We all know that the money in your savings account isn’t getting that much bigger with time. You’ve purchased real estate, you have diversified your investments, things are looking good, but still not great. I have one answer to this.

Consider the arts.

Huh? According to Cappy Price, a former Wall Street portfolio manager who now consults clients about art, it outperforms in times of economic turmoil and trouble. It outperformed during all the wars of the 20th century. It has outperformed during the past 27 recessions. Outperformed during multiple recessions! Creating your very own sculpture garden is about more than just making your garden and home your very own; it can be about building a legacy for your family.

Most of us think of art as a luxury item that is an emotional purchase. It is time for investors to think outside of the standard portfolio and onto a canvas one. Mike Moses, a New York University business school professor, found that over the past 60 years, the total return on art has been very similar to the return on the S&P 500 stock index.

[pullquote]A stock portfolio is nice, but it does not necessarily look good on a home or office wall.[/pullquote]

Not too shabby. Individuals have been creating, investing in and supporting the arts for thousands of years. It should not come as a surprise that investing in a painting today isn’t much different. I am not discussing a newfangled idea, just reminding us of an old-school way of thinking about generating wealth.

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Art is not invisible. A stock portfolio is nice, but it does not necessarily look good on a home or office wall. Art is a window into who we are and can make us feel a certain way about the world. Other investments leave us empty. Art is something that pays off daily on multiple levels and in a variety of ways. Purchasing art makes you look good.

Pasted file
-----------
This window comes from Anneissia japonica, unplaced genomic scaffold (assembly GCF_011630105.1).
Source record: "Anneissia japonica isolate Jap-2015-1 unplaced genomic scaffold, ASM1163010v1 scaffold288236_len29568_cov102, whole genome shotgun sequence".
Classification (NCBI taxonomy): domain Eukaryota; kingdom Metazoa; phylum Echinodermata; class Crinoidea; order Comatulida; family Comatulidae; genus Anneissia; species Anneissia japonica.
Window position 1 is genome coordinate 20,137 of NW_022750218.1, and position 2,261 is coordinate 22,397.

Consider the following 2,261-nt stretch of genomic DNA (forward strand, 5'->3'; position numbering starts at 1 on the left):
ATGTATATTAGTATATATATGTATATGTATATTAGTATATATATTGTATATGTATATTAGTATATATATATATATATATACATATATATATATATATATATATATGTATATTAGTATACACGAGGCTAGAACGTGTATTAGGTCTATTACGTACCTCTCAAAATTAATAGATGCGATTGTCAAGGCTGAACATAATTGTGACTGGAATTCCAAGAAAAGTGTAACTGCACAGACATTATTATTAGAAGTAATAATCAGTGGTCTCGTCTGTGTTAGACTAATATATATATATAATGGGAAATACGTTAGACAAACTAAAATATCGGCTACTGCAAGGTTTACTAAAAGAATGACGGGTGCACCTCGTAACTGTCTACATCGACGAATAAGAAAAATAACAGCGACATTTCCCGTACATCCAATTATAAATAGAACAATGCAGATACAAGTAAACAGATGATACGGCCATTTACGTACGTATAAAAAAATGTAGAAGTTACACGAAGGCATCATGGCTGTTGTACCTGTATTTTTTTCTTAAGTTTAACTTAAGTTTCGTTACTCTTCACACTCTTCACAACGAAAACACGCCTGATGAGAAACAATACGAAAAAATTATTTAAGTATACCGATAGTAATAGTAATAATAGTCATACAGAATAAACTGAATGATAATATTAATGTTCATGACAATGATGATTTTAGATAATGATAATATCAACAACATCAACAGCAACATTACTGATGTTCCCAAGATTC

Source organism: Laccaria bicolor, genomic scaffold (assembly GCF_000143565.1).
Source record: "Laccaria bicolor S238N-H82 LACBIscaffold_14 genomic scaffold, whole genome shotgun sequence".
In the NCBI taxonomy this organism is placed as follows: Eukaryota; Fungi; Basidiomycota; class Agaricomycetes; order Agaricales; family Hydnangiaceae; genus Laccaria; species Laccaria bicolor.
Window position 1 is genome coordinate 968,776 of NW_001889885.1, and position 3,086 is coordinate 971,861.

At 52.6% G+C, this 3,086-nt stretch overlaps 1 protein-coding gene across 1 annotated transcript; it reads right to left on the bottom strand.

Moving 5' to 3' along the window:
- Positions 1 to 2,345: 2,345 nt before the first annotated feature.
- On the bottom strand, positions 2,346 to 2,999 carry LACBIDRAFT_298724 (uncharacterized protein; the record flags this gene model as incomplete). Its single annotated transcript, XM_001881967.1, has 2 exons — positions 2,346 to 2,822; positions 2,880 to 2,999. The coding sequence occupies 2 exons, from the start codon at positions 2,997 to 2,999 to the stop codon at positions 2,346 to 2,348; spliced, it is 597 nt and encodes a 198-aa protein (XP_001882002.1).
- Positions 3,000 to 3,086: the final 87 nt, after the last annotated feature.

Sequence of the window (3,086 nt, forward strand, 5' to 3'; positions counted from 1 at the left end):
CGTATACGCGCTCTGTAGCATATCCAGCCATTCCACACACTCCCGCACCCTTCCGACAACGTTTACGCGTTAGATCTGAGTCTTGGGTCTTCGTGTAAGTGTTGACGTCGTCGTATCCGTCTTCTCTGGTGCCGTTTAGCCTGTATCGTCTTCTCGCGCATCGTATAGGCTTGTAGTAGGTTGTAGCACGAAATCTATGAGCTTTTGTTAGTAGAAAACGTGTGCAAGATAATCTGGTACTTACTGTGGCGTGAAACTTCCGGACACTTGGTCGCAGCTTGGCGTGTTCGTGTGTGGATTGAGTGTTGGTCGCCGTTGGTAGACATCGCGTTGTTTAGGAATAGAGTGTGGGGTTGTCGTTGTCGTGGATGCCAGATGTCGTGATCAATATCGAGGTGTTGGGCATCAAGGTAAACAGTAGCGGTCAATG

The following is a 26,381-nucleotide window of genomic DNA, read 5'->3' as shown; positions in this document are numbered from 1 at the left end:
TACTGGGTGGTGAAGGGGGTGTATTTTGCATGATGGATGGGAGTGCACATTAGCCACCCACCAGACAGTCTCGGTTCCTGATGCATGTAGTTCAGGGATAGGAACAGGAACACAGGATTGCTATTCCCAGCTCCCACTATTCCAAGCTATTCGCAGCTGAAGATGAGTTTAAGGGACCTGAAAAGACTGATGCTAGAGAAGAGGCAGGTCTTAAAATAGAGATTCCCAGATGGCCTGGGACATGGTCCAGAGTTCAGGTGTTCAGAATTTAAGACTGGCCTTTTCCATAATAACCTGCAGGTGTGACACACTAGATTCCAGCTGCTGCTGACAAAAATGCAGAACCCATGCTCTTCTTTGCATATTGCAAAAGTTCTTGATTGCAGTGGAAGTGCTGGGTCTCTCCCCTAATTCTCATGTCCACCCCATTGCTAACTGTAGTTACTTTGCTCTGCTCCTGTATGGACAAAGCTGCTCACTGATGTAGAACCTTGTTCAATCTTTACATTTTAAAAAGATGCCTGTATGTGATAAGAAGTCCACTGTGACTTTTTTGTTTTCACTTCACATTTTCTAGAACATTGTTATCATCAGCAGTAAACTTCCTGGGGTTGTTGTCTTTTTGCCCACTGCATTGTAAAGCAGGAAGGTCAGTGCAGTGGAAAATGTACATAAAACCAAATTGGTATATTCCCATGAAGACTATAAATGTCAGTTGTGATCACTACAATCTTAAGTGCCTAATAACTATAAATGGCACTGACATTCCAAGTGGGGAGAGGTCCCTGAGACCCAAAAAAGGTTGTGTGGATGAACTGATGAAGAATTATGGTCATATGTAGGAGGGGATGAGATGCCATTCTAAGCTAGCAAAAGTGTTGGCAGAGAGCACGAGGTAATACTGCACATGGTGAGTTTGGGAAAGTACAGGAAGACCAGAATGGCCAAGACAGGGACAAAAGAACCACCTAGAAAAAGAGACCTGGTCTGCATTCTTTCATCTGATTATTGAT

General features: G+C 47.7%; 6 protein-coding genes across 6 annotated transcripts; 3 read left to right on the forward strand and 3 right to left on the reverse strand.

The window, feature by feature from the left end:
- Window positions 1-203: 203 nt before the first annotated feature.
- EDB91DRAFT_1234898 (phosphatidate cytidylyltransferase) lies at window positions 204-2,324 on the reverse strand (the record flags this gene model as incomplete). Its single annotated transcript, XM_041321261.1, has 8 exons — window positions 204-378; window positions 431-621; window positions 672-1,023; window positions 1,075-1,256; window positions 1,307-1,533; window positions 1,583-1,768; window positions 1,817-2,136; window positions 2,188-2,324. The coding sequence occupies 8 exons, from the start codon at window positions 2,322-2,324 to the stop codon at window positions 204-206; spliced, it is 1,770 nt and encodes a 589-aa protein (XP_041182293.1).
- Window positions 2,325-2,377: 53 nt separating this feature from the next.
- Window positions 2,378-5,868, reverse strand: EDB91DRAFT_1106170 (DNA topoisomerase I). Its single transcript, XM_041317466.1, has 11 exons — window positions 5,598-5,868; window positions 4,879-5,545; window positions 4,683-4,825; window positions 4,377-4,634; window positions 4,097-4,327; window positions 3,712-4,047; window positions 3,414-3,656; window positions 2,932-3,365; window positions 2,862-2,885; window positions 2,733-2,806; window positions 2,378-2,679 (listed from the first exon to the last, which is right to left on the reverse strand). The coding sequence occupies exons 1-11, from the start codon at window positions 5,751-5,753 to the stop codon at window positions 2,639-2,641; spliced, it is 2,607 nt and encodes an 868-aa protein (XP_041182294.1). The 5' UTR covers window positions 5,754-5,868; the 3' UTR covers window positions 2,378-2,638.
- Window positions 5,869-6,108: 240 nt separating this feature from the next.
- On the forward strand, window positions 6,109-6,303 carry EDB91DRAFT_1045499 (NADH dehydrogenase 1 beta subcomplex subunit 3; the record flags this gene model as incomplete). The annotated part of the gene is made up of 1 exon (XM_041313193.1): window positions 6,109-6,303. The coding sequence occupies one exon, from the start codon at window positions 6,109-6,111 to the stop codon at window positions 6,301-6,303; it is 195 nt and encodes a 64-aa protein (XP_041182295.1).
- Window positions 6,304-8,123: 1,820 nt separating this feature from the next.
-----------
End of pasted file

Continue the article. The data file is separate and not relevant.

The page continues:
J.P. Morgan shares this with online investors checking out its site: According to The European Fine Art Foundation (TEFAF), the total size of the global art market is about $60 billion, which reflects public auction data and an estimate of art gallery and private art dealer sales during 2011. This represents a six-fold increase in size over the past 20 years. Think globally, but purchase art locally.

Consider this: Through the Internet, we can compare pieces and artists in the same way we research the value of stock. We all have the power to look at art by similar artists and make an informed decision in the same way that we make any other investment decision. We now have the technology at our fingertips to research the value of art in the same way that we create a mutual fund.

Online, an investor can purchase art in installments. Through PhillyArtExperience.com, an art buyer can view 10 instructional videos on the subject. Art of all price ranges is made available and common myths about the art market are dispelled.

Last month, Amazon joined in on the action. The New York Times stated: “… the online retailer announced the start of Amazon Art, where customers can buy original and limited-edition art from more than 150 dealers and 4,500 artists, ranging in price from a $10 screen print by the up-and-comer Ryan Humphrey to a $4.85 million painting by Norman Rockwell.”

This is an exciting and interesting prospect for artists and collectors alike, and we have to assume that free shipping is a possibility, right?

Did you know that the nonprofit arts industry and its audience have a $72 million economic impact in the Pikes Peak region each year and generate 2,168 jobs? Support the industry that increases the beauty and complexity of Colorado Springs and its neighboring towns, invest your money wisely, enjoy your purchased piece and sleep well knowing that you are keeping the arts alive in your community.

What a payoff! Forget getting a broker and instead get yourself a Warhol or a Liese Chavez. You know you want to …

Natalie Johnson has been executive director of the Business of Art Center in Manitou Springs since the summer of 2012.


  1. Any chance you could tell me where you got your data for the Pikes Peak Region? I would really appreciate that. I have data for the Front Range that includes Denver and PPR, which indicates the billion dollar arts industry.


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